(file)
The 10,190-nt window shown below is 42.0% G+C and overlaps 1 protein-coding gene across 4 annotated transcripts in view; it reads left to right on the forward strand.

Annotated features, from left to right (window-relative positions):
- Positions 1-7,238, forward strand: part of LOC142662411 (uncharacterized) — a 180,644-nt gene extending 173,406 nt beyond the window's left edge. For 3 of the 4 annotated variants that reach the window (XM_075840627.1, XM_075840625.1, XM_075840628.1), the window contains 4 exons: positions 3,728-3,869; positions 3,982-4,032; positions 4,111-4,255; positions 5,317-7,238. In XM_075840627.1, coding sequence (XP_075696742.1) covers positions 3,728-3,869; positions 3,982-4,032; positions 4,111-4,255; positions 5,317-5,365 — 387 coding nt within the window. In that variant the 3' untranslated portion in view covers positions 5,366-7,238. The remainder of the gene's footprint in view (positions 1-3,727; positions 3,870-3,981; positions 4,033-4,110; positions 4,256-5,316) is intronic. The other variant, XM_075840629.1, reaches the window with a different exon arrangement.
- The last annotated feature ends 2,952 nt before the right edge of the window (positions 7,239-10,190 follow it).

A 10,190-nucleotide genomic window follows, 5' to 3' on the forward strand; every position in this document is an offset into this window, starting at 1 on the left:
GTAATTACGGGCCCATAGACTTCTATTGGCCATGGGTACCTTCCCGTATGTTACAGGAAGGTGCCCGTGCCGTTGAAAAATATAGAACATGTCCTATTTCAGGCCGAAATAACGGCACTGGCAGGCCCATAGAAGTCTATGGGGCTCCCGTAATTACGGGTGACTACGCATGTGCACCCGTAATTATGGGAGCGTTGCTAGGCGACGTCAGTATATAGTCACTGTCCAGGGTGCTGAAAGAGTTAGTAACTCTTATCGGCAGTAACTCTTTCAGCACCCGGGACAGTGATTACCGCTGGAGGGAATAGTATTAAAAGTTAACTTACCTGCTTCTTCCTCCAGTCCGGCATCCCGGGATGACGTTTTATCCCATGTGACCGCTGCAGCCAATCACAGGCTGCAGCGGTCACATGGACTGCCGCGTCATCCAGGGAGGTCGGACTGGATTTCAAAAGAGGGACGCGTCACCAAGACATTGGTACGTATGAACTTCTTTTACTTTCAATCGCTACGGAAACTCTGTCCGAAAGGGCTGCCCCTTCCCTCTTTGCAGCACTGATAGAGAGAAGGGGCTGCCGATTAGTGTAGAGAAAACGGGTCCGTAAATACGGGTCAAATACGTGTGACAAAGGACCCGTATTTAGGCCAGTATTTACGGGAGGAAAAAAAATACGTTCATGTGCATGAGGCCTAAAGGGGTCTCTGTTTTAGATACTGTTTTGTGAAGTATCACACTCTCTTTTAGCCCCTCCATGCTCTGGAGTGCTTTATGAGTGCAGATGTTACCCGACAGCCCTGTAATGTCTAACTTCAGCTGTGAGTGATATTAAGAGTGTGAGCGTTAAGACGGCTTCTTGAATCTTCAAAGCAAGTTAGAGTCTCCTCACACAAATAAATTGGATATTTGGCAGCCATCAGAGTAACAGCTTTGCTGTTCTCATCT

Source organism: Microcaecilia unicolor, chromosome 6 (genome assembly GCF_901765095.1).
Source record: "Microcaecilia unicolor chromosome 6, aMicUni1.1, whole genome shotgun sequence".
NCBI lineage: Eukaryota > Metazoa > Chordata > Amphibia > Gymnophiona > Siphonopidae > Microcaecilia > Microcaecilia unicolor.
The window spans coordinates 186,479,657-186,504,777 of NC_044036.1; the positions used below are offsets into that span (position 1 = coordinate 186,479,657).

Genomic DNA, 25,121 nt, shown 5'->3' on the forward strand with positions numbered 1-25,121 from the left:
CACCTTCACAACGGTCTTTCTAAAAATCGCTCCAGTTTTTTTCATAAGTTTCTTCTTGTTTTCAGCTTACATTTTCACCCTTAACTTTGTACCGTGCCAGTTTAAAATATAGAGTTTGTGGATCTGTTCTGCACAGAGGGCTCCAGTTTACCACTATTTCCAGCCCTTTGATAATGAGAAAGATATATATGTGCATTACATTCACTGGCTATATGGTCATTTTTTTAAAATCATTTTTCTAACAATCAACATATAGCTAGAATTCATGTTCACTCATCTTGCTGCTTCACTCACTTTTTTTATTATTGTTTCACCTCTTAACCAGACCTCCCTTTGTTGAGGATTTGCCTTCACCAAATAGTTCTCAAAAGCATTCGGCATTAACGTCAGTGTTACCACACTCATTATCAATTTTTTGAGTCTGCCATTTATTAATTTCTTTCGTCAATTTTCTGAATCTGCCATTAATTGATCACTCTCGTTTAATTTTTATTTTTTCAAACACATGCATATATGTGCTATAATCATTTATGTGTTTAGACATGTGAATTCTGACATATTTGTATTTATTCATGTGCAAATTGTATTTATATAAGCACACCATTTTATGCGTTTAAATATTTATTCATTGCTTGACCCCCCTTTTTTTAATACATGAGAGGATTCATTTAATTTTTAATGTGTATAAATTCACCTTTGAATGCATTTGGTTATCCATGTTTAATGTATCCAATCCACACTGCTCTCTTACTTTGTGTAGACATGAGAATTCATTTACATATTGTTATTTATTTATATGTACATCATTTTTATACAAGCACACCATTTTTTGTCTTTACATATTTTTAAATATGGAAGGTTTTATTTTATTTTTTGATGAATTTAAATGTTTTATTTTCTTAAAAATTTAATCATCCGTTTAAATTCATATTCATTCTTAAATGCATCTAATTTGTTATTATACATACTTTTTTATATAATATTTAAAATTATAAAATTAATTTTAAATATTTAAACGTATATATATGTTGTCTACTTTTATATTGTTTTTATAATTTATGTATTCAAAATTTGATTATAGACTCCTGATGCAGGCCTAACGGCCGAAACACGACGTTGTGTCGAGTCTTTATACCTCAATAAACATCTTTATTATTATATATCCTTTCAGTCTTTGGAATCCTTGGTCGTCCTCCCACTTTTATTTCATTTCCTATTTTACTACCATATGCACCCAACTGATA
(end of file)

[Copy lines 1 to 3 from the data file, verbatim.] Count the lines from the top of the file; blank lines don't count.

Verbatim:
The 10,190-nt window shown below is 42.0% G+C and overlaps 1 protein-coding gene across 4 annotated transcripts in view; it reads left to right on the forward strand.

Annotated features, from left to right (window-relative positions):
- Positions 1-7,238, forward strand: part of LOC142662411 (uncharacterized) — a 180,644-nt gene extending 173,406 nt beyond the window's left edge. For 3 of the 4 annotated variants that reach the window (XM_075840627.1, XM_075840625.1, XM_075840628.1), the window contains 4 exons: positions 3,728-3,869; positions 3,982-4,032; positions 4,111-4,255; positions 5,317-7,238. In XM_075840627.1, coding sequence (XP_075696742.1) covers positions 3,728-3,869; positions 3,982-4,032; positions 4,111-4,255; positions 5,317-5,365 — 387 coding nt within the window. In that variant the 3' untranslated portion in view covers positions 5,366-7,238. The remainder of the gene's footprint in view (positions 1-3,727; positions 3,870-3,981; positions 4,033-4,110; positions 4,256-5,316) is intronic. The other variant, XM_075840629.1, reaches the window with a different exon arrangement.